But the relocation to the Rongerik Atoll turned out to be a disaster for the people – not least because of the considerable supply bottlenecks due to the poor supply situation. Therefore, after only a few months they wanted to be brought back to their homeland, which was simply impossible in view of the ongoing tests and the radioactive contamination. It was only about two years later that they were shipped to the island of Kwajalein, where they literally vegetated in tents next to the airport buildings for about half a year. From there they went to the remote island of Kili, where they have been dependent on outside supplies ever since.
Under President Lyndon B. Johnson, the islanders began to return after 1968 and houses were built. Due to the lack of military transport problems, the move was extremely arduous and took place very slowly. Measurements of the radioactivity in 1972, 1975 and 1977 showed that the drinking water and the fruits growing on the atoll were highly polluted and could not be consumed. Despite the supply from the USA, the people from there had to be evacuated again at the end of 1978. There is currently no agreement in science as to when the Artoll will be fully habitable again. Pessimists do not expect this before the year 2040.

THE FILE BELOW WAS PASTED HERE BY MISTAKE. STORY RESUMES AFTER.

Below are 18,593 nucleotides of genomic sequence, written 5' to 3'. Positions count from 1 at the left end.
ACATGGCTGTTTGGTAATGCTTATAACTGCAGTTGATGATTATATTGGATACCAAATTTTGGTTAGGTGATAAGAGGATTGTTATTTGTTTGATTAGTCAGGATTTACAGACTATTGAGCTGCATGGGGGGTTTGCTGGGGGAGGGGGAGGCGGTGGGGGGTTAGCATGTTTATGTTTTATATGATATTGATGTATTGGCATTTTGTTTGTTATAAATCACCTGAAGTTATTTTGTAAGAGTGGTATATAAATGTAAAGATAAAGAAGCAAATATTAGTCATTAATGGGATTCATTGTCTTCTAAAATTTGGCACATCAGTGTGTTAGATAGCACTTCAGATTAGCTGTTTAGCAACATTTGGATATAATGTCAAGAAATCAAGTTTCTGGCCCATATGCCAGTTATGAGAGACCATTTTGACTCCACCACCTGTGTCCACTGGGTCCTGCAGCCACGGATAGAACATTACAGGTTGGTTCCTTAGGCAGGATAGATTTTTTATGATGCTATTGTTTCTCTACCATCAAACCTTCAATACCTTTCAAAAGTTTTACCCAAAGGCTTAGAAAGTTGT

In the meantime, however, the islands are no longer a restricted area, so the ships that have sunk in the lagoon have become a popular destination for wreck divers. According to experts, there is no danger for the divers.
The bikini – a very tight two-piece swimsuit – is named after the Bikini Atoll.
The reports of the US nuclear weapons tests on the atoll inspired the French fashion designer Louis Réard to call his new swimsuit a “bikini”. He promoted his creation with: “le bikini, la première bombe an-atomique”, which he presented to the public on July 5, 1946 in a Paris swimming pool. Because of the expected scandal, no regular model wanted to introduce the two-piece. He therefore resorted to a stripper from a Paris nightclub. Predictably, a cry of indignation rose over the “immoral” garment, which was surprisingly much more violent than the condemnation of the bombing attempts.